Thus it stood until a rag-tag band of men known as Christians came along in the first century who taught a philosophy which was diametrically opposite to that which was believed by the Greeks - for they who taught that Christ died for those who are enemies to Him. This was foolishness to the Greeks, for the Greeks believed that only the `good' are worth saving. But as the `everlasting gospel' - that Christ died the second death for fallen man began to lose its power because of the doctrine of the natural immortality of the soul which even then began to corrupt the apostolic doctrine of the `agape' of Christ, so also did Gnosticism begin to flood the church. Christ came to be seen as a demiurge, or `lesser God' who might indeed suffer change; for this could not corrupt the `original essence' of the One, who was considered to be immutable, and cannot change. Thus Christ came to be seen as taking upon a human body, so that by His example, man could become God. Thus the doctrine of the divination of `self' had undergone a dramatic change in the early church; for whereas the Greeks had believed that the divination of `self' was taken care of by the `taking care of the soul'; Gnostic Christians began to believe that Christ blazed a path by which all must follow, if the soul were to return to the divine home from which it first originated. Thus, by the time we come to the council of Nicea in 325 A.D., which determined the ontology of the Godhead, the debate was not over whether or not man could be made divine - this was already accepted as fact; but was instead over how Christ could manifest Himself to fallen man, without having his divinity corrupted by the material world which He was reaching down to save. Arius posited Christ as a `lesser god' by whose example we are saved; while Athanasius posited Christ as fully God, and quarantined His divinity from the corruption of the material world which His body would `fall' into, by positing Him as taking upon Himself the unfallen human `nature' of Adam. In both views on the human nature of Christ, truth was obscured, as both views  were corrupted by the philosophies of Plato and Aristotle.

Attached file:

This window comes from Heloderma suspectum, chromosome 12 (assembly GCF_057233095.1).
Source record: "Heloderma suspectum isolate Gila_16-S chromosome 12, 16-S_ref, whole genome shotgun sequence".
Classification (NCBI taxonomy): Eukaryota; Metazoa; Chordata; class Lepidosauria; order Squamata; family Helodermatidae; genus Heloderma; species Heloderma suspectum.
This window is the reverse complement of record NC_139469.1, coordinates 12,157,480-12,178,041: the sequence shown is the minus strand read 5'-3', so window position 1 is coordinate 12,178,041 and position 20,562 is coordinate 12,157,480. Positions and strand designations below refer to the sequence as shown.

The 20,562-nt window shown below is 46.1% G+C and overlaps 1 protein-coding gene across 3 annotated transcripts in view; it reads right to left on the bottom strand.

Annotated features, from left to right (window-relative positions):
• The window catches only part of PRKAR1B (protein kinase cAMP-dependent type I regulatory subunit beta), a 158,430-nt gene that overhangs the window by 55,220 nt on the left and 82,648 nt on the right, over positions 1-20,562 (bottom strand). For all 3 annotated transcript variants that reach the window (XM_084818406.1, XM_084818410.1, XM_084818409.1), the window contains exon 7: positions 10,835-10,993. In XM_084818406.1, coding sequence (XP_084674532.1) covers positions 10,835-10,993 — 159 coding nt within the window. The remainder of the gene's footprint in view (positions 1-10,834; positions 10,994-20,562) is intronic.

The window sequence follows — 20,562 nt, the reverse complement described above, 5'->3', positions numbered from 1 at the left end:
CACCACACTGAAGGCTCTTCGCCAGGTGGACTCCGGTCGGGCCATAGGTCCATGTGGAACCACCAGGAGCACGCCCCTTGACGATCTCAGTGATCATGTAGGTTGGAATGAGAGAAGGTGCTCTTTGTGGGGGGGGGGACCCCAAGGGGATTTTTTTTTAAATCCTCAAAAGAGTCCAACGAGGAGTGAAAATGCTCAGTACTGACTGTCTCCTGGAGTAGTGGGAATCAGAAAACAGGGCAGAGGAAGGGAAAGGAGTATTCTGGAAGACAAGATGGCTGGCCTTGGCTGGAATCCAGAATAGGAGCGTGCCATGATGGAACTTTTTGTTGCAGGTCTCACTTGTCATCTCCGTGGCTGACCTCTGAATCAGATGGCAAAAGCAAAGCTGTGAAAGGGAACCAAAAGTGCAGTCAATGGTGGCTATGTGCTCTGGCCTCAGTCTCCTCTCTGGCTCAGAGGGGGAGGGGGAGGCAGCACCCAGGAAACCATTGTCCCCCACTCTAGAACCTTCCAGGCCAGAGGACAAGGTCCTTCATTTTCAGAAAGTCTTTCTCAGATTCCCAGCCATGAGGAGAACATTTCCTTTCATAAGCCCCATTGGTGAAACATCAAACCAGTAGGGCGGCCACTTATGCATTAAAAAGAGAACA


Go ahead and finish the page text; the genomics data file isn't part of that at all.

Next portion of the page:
It should therefore be no surprise that the Trinity, which is the foundation of Catholic faith, has its basis in the doctrine of the immortality of the soul and Greek Platonic philosophy, for in the Catholic faith, the divination of the soul reigns supreme:

`The concept of a triune God in the Catholic Church, three persons in one, was not based upon a clear revelation of God-breathed Scripture, but upon the writings of ancient pagan philosophers such as Plato, Socrates, and Aristotle.' (`Project Apostasy: The development of Propagation of the Trinitarian Doctrine', J. Acuff, 2008, 179.)

The Chalcedonian Creed was first formulated in 457 A.D, and states what is considered to be orthodox theology on the human nature of Christ. It expands upon the Nicene Creed, for while the Nicene Creed states the ontology of the Godhead, it does not provide a formula for the `flesh' by which Christ manifested Himself in. Thus, just as Athanasius largely formulated the Nicene Creed (although the aspect of this Creed on the Holy Spirit was not formulated until 381 A.D by the Cappadocian Fathers), so also was the Chalcedonian Creed largely formulated upon his thesis on the `flesh' which Christ manifested Himself in, which is entitled `On the Incarnation'. It is in this document that we see the influences of Plato at work, for it is in this document that he not only writes of the divination of man, but writes in such a casual manner that he assumes that the reader is already acquainted with this conception of the after-life:

`Christ was made man, that we might be made God'. (Athanasius, `On the Incarnation', 1: 54.)

Origen had uttered similar sentiments a century earlier, and Athanasius continued in this tradition. Indeed, the following extract from an online Catholic Catechism demonstrates that the doctrine of the divination of man eventually became a foundational doctrine of Catholic faith - and it is this doctrine which is derived from the Chalcedonian Creed:

`460 The Word became flesh to make us "partakers of the divine nature":78 "For this is why the Word became man, and the Son of God became the Son of man: so that man, by entering into communion with the Word and thus receiving divine sonship, might become a son of God."79 "For the Son of God became man so that we might become God."80 "The only-begotten Son of God, wanting to make us sharers in his divinity, assumed our nature, so that he, made man, might make men gods."81'

This conception of the deification of `self' was completely refuted by Ellen White:

`The Godhead was not made human, and the human was not deified by the blending together of the two natures.' (`Manuscript 94, 1893', `Selected Messages Book 3', p. 131.)


Truly, the beast of Revelation 13:2 is described as `like unto a leopard' for good reason - all dogma of the Catholic church is based upon the Hellenistic philosophies of Plato and Aristotle, who resided in that ancient country which is depicted in Biblical prophecy as a leopard, or leopard like beast. 



References from Online Catechism

78 2 Pt 1:4.
79 St. Irenaeus, Adv. haeres. 3, 19, 1: PG 7/1, 939.
80 St. Athanasius, De inc. 54, 3: PG 25, 192B.
81 St. Thomas Aquinas, Opusc. 57, 1-4.